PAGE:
The Parkland students just reacted to Obama’s beautiful TIME tribute to their activism

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TIME magazine released their annual list of the 100 most influential people today, and while there were numerous curious choices, others were spot-on. In a move that is sure to infuriate frothing conservatives nationwide, TIME included the Parkland shooting survivors advocating for gun reform on their list.

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Cameron Kasky, Jaclyn Corin, David Hogg, Emma Gonzalez, and Alex Wind were listed together with their blurb written by none other than former President Barack Obama.

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Obama begins his tribute to the students by pointing out the nauseating cycle America has developed in recent years when it comes to dealing with mass shootings.

“America’s response to mass shootings has long followed a predictable pattern. We mourn. Offer thoughts and prayers. Speculate about the motives. And then—even as no developed country endures a homicide rate like ours, a difference explained largely by pervasive accessibility to guns; even as the majority of gun owners support commonsense reforms—the political debate spirals into acrimony and paralysis,” he writes.

Unfortunately, Obama’s words are all too true. The United States has long collectively ignored its gun problem, with any meaningful legislation to decrease gun violence sandbagged by Republicans to appease their NRA donor overlords. Luckily, spearheaded by the Parkland survivors, a movement is building to finally implement changes and save lives. And President Obama agrees.

Add your name to demand Trump & Congress act to prevent gun violence. THOUGHTS AND PRAYERS ARE NOT ENOUGH!

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“This time, something different is happening. This time, our children are calling us to account.”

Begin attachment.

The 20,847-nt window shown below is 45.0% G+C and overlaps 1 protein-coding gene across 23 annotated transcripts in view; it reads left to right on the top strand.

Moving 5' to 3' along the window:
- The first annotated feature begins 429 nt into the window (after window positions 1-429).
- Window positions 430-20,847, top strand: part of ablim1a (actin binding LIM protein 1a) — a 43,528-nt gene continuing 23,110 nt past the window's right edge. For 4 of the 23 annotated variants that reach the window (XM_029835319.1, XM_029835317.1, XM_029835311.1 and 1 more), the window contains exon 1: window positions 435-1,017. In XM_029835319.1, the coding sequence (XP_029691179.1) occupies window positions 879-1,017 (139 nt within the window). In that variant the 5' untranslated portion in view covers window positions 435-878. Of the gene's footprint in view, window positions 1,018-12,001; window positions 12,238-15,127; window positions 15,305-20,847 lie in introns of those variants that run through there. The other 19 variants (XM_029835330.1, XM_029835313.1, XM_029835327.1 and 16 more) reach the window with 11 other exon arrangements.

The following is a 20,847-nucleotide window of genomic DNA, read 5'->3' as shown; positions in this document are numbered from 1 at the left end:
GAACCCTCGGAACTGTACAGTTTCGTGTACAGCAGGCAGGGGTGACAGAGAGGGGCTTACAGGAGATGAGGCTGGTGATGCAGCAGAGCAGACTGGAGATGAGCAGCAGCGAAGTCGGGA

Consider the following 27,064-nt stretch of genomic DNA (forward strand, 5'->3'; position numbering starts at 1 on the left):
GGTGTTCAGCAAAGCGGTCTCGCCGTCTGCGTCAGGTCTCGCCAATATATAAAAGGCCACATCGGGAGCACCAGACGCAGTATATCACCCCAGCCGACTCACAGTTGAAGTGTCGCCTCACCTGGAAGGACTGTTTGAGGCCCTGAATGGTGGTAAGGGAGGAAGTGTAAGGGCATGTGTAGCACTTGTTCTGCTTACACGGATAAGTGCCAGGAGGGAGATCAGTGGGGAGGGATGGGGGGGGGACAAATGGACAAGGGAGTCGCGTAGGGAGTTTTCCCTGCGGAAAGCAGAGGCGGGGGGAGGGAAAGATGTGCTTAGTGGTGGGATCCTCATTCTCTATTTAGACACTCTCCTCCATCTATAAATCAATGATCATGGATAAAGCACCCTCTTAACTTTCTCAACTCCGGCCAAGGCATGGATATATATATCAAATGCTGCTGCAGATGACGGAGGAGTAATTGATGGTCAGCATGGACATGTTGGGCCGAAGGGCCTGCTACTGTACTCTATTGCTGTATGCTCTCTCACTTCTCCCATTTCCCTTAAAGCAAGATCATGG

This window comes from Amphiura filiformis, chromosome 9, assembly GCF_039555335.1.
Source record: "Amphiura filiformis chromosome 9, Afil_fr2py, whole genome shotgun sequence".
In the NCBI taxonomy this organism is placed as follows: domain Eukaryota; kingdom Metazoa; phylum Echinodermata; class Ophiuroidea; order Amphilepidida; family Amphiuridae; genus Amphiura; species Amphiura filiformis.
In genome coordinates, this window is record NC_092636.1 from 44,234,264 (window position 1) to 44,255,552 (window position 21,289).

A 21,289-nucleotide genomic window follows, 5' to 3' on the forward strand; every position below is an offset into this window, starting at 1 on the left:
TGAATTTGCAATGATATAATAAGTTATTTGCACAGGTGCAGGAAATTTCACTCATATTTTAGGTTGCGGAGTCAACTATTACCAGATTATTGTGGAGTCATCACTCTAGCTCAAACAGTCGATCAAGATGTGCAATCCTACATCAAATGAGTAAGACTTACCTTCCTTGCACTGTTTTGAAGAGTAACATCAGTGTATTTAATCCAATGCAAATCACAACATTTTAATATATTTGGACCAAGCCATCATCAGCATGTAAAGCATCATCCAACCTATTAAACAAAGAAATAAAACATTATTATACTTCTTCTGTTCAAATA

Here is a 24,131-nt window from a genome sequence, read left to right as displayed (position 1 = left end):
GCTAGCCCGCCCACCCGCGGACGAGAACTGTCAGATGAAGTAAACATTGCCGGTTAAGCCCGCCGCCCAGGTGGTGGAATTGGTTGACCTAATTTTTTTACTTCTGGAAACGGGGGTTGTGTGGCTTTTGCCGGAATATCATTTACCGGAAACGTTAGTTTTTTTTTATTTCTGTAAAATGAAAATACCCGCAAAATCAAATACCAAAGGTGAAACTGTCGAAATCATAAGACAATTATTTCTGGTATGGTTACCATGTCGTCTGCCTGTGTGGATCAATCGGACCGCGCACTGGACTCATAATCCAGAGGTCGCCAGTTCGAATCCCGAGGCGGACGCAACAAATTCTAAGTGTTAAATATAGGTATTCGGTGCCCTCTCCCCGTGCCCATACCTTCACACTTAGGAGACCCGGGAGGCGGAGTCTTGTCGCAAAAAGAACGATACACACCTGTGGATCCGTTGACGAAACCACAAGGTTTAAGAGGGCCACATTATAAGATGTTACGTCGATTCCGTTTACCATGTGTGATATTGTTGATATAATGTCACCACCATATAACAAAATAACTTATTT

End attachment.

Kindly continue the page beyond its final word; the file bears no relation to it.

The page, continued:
“The Parkland, Fla., students don’t have the kind of lobbyists or big budgets for attack ads that their opponents do. Most of them can’t even vote yet.”

“But they have the power so often inherent in youth: to see the world anew; to reject the old constraints, outdated conventions and cowardice too often dressed up as wisdom.”

“The power to insist that America can be better,” he writes.

President Obama nailed how many Americans feel. There is a sense that something is different this time, that there is a real momentum building for once. Obama goes on to praise the students for their courage and fortitude in the face of Republican backlash and powerful, well-funded pro-gun lobbies. He sees in them the strength and determination that makes this country what it is.

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“Our history is defined by the youthful push to make America more just, more compassionate, more equal under the law. This generation—of Parkland, of Dreamers, of Black Lives Matter—embraces that duty. If they make their elders uncomfortable, that’s how it should be. Our kids now show us what we’ve told them America is all about, even if we haven’t always believed it ourselves: that our future isn’t written for us, but by us,” Obama concludes.

Several of the students took to Twitter to thank the former president.

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Hopefully, Obama’s hopeful predictions play out and these students accomplish what they’ve set out to do. No longer can this nation accept the deaths of innocent children as the “price of freedom.” Change is long overdue.

Read the full essay here.

Natalie Dickinson

Natalie is a staff writer for the Washington Press. She graduated from Oberlin College in 2010 and has been freelance blogging and writing for progressive outlets ever since.

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